We always try and source our fabrics from U.S. grown natural products whenever possible, both because we know that the materials were produced under environmental and labor standards far above other top-producing countries, and because we just like the idea of the stuff being used in our apparel being grown as close to home as possible.
When we came across the hemp fabric for our Creator Stretch Hemp Shorts, we became curious about hemp as a crop and started doing some research. What we came to find out was that hemp fiber is becoming an insanely popular ingredient not only for clothing, but also for homebuilding, health and medicinal products, household goods, and a long list of other products.
However, when we looked further into this we realized that even though the U.S. is the largest consumer of industrial hemp goods, all of the commercial hemp used to make these products is grown in countries outside of the U.S., most commonly China and Canada. The reason is that it is still basically illegal under U.S. federal law to grow industrial hemp in the U.S. (with the only caveat being some research grants given to universities). Because the hemp plant is in the same family as the marijuana plant, they've been lumped together over time even though industrial hemp contains almost no THC, the pyschoactive component of marijuana.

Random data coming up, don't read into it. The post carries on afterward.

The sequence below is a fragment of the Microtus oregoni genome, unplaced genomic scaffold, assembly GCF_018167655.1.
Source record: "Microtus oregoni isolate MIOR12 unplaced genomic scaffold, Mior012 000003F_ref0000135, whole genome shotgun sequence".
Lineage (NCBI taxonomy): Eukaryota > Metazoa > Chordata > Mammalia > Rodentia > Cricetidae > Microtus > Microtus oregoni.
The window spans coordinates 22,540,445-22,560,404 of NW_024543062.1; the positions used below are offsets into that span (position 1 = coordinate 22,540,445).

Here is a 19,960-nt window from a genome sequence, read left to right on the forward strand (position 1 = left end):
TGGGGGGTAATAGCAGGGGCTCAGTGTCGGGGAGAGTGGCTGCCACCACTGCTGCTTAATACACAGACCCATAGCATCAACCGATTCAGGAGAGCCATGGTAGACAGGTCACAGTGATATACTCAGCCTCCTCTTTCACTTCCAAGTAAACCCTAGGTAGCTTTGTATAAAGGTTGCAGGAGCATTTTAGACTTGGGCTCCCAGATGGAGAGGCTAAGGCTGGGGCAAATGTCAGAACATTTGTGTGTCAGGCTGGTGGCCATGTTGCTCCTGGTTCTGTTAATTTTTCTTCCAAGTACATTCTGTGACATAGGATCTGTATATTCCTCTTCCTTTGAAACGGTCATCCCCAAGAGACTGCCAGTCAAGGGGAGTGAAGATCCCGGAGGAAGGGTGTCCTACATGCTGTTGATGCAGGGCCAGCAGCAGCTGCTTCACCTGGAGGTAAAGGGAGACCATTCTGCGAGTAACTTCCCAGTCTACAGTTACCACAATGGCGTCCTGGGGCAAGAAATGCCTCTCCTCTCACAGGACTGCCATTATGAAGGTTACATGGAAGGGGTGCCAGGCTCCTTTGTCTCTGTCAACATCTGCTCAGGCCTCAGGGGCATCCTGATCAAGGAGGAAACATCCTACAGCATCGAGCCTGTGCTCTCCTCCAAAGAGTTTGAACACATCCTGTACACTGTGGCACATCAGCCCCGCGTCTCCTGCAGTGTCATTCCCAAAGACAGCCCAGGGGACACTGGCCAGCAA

Recently, however, there's been a strong movement to change the law. It seems likely that this will happen in the not so distant future (here's the latest on the legal mumbo jumbo)
To read more about industrial hemp and the legalization fight, check out the resources located on the National Hemp Association site.
We're anticipating rolling out more hemp products in the future, and eventually these will hopefully be sourced from American hemp.